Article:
web design

3 Ways to Make Your Website Beautiful

Beautiful Website Design
Written by Mike Cotton

Beautiful Website DesignThis month is design month and we’re talking about website design that is simple, beautiful and remarkable. This week, I want to talk to you about 3 ways you can have a beautiful website.

Get Inspired

One mistake I see over and over again with clients is the mistake of not knowing what they want and thinking up a design “in their head” without knowing what it would look like on their computer monitor. One way to combat this oversight is to look to other websites for inspiration.

The best way to go about doing this is to simply search for it online. If you were a church, you could simply to to http://www.google.com and search for “church web design inspiration” and see what sorts of websites come up. Chances are you will fnd websites that have several different desgn examples to look at.

You can simply take ideas from one or several websites and come up with a great looking layout and unique design elements that will fit your organization very well.

You can also look through general website design inspiration sites as well, to see if any other ideas appear as well.

Get Graphic

One of the major things you can do to spice of the content of your websites is to add graphics to the page. Text is great for information, but let’s face it: text alone is boring.

Not just any type of graphic will do, though. Here are some recommendations or guidelines to go by:

  • For every 500 words of text, use at least one related image/graphic
  • Try to stay away from “cartoonish” clipart and stick with photos
  • Images of people are more interesting than images of objects
  • Images shouldn’t take up more than half the page if you are going to have text wrapping around it. If you want a large image, place it on a line by itself
  • Stay away from cheesy animated GIF images. Especially ones that “blink”!

I could keep going on forever on this topic, but these pointers are some good ones to start out with.

Get Uniform

UniformityOne problem I have with some websites that I see is the use of several different colors, font styles, font sizes, etc. KEEP IT UNIFORM, PEOPLE!

If you want variety when it comes to your fonts, you can use different font sizes, such as the use of headers (<h1>,<h2>, etc.) and the use of bold, italic and underlines. There are a few exceptions to the rule, but a good rule of thumb is to not use more than 2 or 3 different font styles and use the 2nd and 3rd font types very little.

When it comes to font color, you want to stick to a general color theme based on the design of your site. Usually you will have around 2 – 4 colors at the most that you would want to use. For example, the OurChurch.Com website has 2 main colors: Red and Beige. You will find that there are other colors within the graphics we use, but for the most part, we stick to only using red or black text (since our background color is light beige).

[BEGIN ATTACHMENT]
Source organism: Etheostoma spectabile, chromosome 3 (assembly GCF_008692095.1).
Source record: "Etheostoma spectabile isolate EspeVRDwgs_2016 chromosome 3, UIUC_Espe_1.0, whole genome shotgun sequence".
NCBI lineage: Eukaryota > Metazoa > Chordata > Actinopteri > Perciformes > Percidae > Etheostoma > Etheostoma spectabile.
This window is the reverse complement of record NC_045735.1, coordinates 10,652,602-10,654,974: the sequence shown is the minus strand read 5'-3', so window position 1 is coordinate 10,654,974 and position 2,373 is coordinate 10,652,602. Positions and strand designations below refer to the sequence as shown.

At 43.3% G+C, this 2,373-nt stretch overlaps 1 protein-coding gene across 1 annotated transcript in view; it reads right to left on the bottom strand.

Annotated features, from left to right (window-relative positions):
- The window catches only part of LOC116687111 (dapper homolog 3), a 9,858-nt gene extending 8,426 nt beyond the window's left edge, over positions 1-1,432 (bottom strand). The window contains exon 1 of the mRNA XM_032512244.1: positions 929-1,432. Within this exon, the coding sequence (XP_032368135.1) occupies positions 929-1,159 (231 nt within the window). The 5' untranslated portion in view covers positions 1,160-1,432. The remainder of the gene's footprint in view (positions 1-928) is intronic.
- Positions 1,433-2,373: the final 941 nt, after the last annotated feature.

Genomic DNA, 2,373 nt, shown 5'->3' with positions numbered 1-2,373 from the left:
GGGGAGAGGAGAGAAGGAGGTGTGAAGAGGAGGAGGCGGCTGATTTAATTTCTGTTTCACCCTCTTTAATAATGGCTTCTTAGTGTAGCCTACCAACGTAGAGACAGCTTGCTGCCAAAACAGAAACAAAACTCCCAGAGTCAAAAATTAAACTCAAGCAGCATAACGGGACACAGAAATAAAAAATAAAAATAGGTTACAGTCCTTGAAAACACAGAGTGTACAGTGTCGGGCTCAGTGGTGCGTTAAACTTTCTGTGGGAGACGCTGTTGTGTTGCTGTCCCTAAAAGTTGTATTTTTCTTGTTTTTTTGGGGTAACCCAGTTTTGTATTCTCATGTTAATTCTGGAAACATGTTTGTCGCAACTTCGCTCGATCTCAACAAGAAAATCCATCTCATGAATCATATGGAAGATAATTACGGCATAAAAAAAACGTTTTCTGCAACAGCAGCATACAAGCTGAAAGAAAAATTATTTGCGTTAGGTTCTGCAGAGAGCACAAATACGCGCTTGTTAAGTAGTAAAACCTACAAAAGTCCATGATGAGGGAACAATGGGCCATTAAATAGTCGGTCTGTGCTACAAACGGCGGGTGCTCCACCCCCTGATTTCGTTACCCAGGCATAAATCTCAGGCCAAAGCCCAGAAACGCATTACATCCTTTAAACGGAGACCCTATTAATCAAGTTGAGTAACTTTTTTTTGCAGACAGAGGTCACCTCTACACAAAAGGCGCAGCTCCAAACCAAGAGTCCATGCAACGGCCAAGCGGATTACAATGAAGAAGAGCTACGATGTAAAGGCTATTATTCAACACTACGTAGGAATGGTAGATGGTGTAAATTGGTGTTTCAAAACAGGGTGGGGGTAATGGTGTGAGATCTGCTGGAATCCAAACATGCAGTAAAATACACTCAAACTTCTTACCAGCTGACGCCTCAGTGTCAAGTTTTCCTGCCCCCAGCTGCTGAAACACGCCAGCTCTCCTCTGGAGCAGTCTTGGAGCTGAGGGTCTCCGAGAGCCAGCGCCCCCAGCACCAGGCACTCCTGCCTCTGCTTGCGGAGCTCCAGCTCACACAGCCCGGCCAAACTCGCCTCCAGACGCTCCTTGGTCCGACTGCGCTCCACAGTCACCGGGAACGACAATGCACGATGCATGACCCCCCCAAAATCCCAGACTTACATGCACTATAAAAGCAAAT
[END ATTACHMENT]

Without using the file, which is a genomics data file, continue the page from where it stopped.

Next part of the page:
Hopefully these tips will help you find a way to make your current website more beautiful or maybe even make a decision to redeseign your website in efforts to obtain a beautiful website.

Feel free to post any comments about creating beautiful websites below.

About the author

Mike Cotton

Mike joined OurChurch.com as Web Designer/Developer in September, 2006. Born and raised in Houston, TX, he is now married and has 3 adorable children. In his spare time he enjoys playing piano/keys and singing throughout the local area as well as at church. You may also see him acting in church dramas as well as a local Improv Comedy Troupe!


  • I recommend not using underlined text. In fact, when I set up a CMS for someone, I always take out this option from the WYSIWYG editor. Underlined text, on the internet, means that the text is a hyperlink. I know it doesn't always have to mean this, but most users associate them together, so I prefer not to confuse people.

    Another underutilized way to spice up text is to use a highlight color. Pick one color that compliments the site and sufficiently contrasts with the text (a pale yellow or blue often works quite well), and set it as the background color for a short phrase of text. It shouldn't be overused, but can be an effective way to make the main point of an article really stand out.

  • I'm not a web designer per se, but I dabble and have played around. Some things to consider:

    1) if you use a reverse (light text on dark), bump up the text size a couple of points;

    2) Make sure there is enough contrast between the text and the background (it's web-cool to have light gray on medium gray, but miserable to read except at very large point sizes), but don't be obnoxious (no blue on red);

    3) Be sure the text is a legible size. Young eyes might not have a problem with it, but unless young people are your only intended audience, design more toward the older generation whose eyes might not be so with it any longer. (As I'm approaching 50–how did that happen?–I'm more aware of this, even if I still have pretty good vision unaided, but less so now.)

Leave a Comment

What is 15 + 7 ?
Please leave these two fields as-is:
IMPORTANT! To be able to proceed, you need to solve the following simple math (so we know that you are a human) :-)